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13 Cards in this Set

  • Front
  • Back
Ode
-Celebratory (Shelley)
-Meditative (Keats)
-Not fixed; open-ended
-Can either celebrate, commemorate, or meditate on a person or event; tend to be personal
Dramatic Monologue
-Wordsworth
-Browning "My Last Duchess"
-Eliot
Heroic Couplets
-Rhymed; perfectly balanced; witty
-Age of Enlightenment
-Pope
-Browning's "My Last Duchess"
-Wordsworth's "Tintern Abbey"
-Eliot's "The Love Song of J. Alfred Prufrock"
Terza Rima
-galloping verse form; pulls reader along
-Shelley's "Ode to the West Wind"
-Dante's Divine Comedy in "The Love Song of J. Alfred Prufrock"
Blank Verse
-imitates rhythms of English speech; more similar to human speech
-Regular, unrhymed, iambic pentameter (5 beats per line)
-Used by Milton in "Paradise Lost"; he used it in the epic voice; haughty
-Used by Wordsworth in "Tintern Abbey"; natural voice of the common man
Free Verse
-Irregular; mix of rhymed and unrhymed; mix of line lengths
-Eliot's "Love Song of J. Alfred Prufrock"
-Gives sense of fragmented world in Arnold's "Dover Beach"
Sprung Rhythm
-Coined by Hopkins
-High tension poetic voice holding everything together
-self-consciously torqued language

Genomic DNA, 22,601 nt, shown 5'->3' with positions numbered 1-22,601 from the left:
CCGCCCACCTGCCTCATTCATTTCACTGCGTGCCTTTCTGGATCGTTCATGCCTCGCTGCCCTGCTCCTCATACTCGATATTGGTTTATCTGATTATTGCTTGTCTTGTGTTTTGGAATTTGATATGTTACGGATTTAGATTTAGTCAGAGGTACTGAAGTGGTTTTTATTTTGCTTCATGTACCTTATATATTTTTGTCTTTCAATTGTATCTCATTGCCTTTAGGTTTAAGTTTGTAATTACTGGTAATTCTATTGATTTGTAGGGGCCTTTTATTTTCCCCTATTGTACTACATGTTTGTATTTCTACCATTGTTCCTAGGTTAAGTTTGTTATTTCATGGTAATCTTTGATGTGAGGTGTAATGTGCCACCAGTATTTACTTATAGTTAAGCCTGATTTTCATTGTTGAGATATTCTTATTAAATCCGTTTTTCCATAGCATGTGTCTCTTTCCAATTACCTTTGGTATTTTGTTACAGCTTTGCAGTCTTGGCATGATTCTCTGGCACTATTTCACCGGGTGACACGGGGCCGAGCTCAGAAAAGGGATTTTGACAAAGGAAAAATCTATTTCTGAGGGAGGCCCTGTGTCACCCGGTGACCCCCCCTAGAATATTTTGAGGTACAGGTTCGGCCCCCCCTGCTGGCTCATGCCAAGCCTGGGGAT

The Age of Enlightenment
18th century
-Pope
*Sound & Sense:
*Couplets
*Highly artificial
*Makes fun of poets who just care about rhyme and meter and the people who thought poetry was good based on its rhymes
*Doesn't want totally natural flow
-Rationality; balance
Romantics
Late 18th, early 19th
-Blake, Wordsworth, Coleridge, Shelley, Keats
Historical Time Periods
ARVM

A: 18th century
R: late 18th, early 19th
V: 19th
M: 20th century
Poets of Each Time Period
A: P
R: BWSCK
V: BAHH
M: YOE
Wordsworth: Romantic Revolution
-Quiet
-Pastoral
-Connections of human beings in peaceful times, not violent times
-Subjects of common life using common language
-In contrast to Pope's enlightenment ideal of rationality and balance, wit and artifice
-Transformation of Milton's epic voice; no need for cosmic forces battling in a cosmic paradise
-Believed that feeling gave importance to action; the feelings brought to situations made unimportant things important
-Saw science as cold and poetry as impassioned
-Thought the accumulation of men in cities was degrading
-Saw poetry as the spontaneous overflow of powerful feelings, recalled in tranquility
Historical Issues of the Time Periods
-Romantic: cities--> quality of life, population, factories
-Victorian: "the Woman question", faith as withdrawn; progress
-Modern: weakening of human relationships; technology/war/ destruction